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David E. Peters: Milwaukee historical records preserve memory of Airmobile pilot’s tour in Vietnam

Milwaukee-native Warrant Officer W-1 David E. Peters was 22 years old when he was awarded the Bronze Star, the Distinguished Flying Cross, the Air Medal with 13 Oak Leaf Clusters, and the Purple Heart for his actions in 1966 while serving a tour in Vietnam.

Originally known as Armistice Day and renamed in 1954, Veterans Day is a federal holiday observed annually on November 11. The day was set aside to thank and honor all of those individuals who served the country in wartime or peacetime — dead or alive, although it is largely intended to thank living veterans for their sacrifices.

The Milwaukee County Historical Society (MCHS) houses over 3,000 manuscript collections, containing correspondence, both legal and personal, official documents, memorabilia, and photographs. Many collections document the history of local institutions, businesses, and events. Although the materials are interesting and even fascinating, rarely do they rise to the level of eliciting an emotional connection

However, there are certain collections that do and one in particular is Mss. 0744: the David E. Peters collection.

Consisting of his official military documents and fantastic personal photography, this small collection tells a monumental story about a young man from the South Side of Milwaukee.

David Edwin Peters answered the call of his country at age 20. In 1964, the young Milwaukeean enlisted in the United States Army, heeding the words of the late President John F Kennedy, “Ask not what your country can do for you – ask what you can do for your country.” Those words inspired a generation of young people who, despite the allure of the post WW II economic boom, postponed their chance at the American Dream. Instead, they committed themselves to action that challenged injustice, poverty, and totalitarianism, both at home and abroad.

Peters chose to serve in the defense of his country. After basic training, he applied to the newly organized and elite Airmobile helicopter units, then training at Fort Rucker, Alabama and Fort Benning, Georgia.

The operational doctrine of Air Mobility was intended to deliver trained airborne infantry to a desired target, provide suppressive fire, reconnaissance, and logistic support – all by helicopter. It was an entirely new theory of warfare developed by the U.S. Army. Cold War era precedents in Korea and the post-World War II colonial operations in Africa justified the refinement of airmobile tactics to meet the goals of speed, mobility, and flexibility required on the modern battlefield.

Helicopter pilot training attracted the best and the brightest, and while many washed out, David Peters more than made the grade. Upon graduating from flight school with commendation in early 1965, Warrant Officer Peters soon received his chance to serve his country, far from home in a region of the world few Americans had ever heard of – Indochina. He was part of the first airmobile division, designation 1st Cavalry Division (Airmobile), that arrived in Vietnam in 1965.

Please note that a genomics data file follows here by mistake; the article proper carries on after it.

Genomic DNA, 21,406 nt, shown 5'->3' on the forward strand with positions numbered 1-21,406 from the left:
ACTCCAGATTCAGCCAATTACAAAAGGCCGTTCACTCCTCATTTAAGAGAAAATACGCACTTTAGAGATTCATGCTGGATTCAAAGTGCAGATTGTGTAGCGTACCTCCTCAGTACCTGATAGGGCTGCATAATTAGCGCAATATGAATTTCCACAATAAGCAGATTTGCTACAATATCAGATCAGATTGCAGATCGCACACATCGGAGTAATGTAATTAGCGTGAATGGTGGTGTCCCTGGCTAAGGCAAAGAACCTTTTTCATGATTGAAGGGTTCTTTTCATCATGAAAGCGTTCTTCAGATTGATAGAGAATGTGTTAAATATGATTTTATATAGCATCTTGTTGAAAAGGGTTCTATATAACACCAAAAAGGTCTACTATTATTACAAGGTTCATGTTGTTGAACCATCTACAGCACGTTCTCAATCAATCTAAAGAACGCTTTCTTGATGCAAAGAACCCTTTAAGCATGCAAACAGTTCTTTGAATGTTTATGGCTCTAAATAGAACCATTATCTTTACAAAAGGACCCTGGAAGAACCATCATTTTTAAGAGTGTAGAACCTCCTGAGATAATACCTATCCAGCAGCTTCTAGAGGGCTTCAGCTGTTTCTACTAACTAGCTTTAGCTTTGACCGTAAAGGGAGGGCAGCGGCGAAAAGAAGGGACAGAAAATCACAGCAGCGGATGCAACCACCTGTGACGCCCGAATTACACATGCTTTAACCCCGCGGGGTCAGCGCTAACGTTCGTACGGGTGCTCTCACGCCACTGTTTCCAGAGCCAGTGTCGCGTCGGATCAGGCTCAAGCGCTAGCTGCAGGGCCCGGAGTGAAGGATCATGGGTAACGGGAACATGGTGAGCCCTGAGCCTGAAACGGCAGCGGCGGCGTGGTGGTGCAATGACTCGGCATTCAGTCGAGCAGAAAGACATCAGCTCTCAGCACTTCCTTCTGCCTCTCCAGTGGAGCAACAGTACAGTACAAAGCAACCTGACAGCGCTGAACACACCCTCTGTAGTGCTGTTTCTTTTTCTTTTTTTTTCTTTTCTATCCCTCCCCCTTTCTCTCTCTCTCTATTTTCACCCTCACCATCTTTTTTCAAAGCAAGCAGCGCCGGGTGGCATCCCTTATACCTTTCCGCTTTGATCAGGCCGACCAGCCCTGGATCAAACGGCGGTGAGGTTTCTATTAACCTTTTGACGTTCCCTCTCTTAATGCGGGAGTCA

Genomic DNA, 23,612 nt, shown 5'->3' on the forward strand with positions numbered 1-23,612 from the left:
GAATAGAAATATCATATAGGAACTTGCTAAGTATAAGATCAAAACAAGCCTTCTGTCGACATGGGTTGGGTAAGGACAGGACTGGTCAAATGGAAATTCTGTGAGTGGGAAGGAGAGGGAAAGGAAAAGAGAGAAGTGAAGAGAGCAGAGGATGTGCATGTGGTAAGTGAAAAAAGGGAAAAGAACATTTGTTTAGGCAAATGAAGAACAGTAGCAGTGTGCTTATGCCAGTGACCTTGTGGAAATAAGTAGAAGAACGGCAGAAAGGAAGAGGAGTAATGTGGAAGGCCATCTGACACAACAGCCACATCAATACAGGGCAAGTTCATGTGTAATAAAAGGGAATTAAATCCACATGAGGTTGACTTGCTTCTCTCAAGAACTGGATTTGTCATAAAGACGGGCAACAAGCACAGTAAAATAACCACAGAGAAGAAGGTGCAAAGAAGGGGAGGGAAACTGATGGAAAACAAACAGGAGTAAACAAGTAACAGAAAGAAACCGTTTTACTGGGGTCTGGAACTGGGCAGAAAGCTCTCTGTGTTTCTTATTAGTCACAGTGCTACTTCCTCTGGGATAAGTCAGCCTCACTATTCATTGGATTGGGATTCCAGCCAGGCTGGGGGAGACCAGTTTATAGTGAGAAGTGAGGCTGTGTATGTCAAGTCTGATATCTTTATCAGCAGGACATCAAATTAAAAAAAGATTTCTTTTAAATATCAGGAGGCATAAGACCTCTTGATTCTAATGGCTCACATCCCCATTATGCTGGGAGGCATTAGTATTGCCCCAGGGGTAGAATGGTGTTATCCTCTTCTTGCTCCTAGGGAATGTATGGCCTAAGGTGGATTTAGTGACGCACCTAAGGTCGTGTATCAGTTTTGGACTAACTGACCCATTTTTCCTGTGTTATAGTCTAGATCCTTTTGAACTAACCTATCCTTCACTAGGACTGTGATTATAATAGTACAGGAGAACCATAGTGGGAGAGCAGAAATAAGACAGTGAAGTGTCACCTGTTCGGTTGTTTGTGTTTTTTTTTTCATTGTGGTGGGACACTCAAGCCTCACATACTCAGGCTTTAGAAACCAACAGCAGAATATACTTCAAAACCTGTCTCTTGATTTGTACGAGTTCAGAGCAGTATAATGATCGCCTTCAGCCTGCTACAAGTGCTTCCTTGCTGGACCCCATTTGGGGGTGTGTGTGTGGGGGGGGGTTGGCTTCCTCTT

Setting the stage for war

By 1951, the United States was fully supporting the French Colonial forces with weapons and financing, as they engaged nationalist Viet Minh troops in French Indochina. Although the French were defeated in 1954, and Vietnam was temporarily divided into two regions, north and south at the 17th parallel, American support continued for the pro-Western government of South Vietnam.

The United Nations sponsored Geneva Accords, the negotiated agreement that divided the former French colony into North and South Vietnam, called for elections in 1956 to unify the country. However, lacking the support of the United States, the elections were cancelled. Tensions between the Communist North and American-backed South steadily escalated and by the beginning of the new decade, had developed into armed conflict.

The Vietnam conflict was to be both a struggle for national union for the Vietnamese, and a proxy war between Cold War adversaries. The United States believed the forces of North Vietnam to be puppets of the “the international communist threat,” specifically the Soviet Union. The United States adhered to what was then known as the “domino theory,” which presumed that the fall of a non-Communist nation to Communist controlled insurgents would result in the destabilization of the entire region. As such, it would create a chain reaction like dominoes falling, as other nations succumbed to the Communist threat.

But the theory had one glaring flaw. Setting aside the philosophical arguments between the political and economic benefits of capitalism versus collectivism, the domino theory underestimated the determination of former colonized peoples to create their own political and economic future, and accepted as legitimate any form of government, including totalitarianism, as a better alternative.

A young Milwaukee hero